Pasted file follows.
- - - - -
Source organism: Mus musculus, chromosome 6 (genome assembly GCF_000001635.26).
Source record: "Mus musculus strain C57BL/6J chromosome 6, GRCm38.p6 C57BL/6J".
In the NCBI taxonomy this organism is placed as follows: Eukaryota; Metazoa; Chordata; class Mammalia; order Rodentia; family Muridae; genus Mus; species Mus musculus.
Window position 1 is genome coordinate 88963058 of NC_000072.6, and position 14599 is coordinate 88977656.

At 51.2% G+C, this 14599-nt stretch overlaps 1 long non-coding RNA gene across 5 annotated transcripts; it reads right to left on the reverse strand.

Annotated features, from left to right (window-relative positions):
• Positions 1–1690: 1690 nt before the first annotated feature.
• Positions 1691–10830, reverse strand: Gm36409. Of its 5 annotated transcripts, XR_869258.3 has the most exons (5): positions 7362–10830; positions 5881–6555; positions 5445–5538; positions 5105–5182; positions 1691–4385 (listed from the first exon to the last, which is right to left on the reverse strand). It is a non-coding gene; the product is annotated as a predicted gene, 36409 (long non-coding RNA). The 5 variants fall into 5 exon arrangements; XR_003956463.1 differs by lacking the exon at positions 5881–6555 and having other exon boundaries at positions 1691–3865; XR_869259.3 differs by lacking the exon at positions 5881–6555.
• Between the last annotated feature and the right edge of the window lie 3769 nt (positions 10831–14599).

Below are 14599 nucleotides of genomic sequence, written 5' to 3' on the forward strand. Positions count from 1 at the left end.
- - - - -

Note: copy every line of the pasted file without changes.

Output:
Source organism: Mus musculus, chromosome 6 (genome assembly GCF_000001635.26).
Source record: "Mus musculus strain C57BL/6J chromosome 6, GRCm38.p6 C57BL/6J".
In the NCBI taxonomy this organism is placed as follows: Eukaryota; Metazoa; Chordata; class Mammalia; order Rodentia; family Muridae; genus Mus; species Mus musculus.
Window position 1 is genome coordinate 88963058 of NC_000072.6, and position 14599 is coordinate 88977656.

At 51.2% G+C, this 14599-nt stretch overlaps 1 long non-coding RNA gene across 5 annotated transcripts; it reads right to left on the reverse strand.

Annotated features, from left to right (window-relative positions):
• Positions 1–1690: 1690 nt before the first annotated feature.
• Positions 1691–10830, reverse strand: Gm36409. Of its 5 annotated transcripts, XR_869258.3 has the most exons (5): positions 7362–10830; positions 5881–6555; positions 5445–5538; positions 5105–5182; positions 1691–4385 (listed from the first exon to the last, which is right to left on the reverse strand). It is a non-coding gene; the product is annotated as a predicted gene, 36409 (long non-coding RNA). The 5 variants fall into 5 exon arrangements; XR_003956463.1 differs by lacking the exon at positions 5881–6555 and having other exon boundaries at positions 1691–3865; XR_869259.3 differs by lacking the exon at positions 5881–6555.
• Between the last annotated feature and the right edge of the window lie 3769 nt (positions 10831–14599).

Below are 14599 nucleotides of genomic sequence, written 5' to 3' on the forward strand. Positions count from 1 at the left end.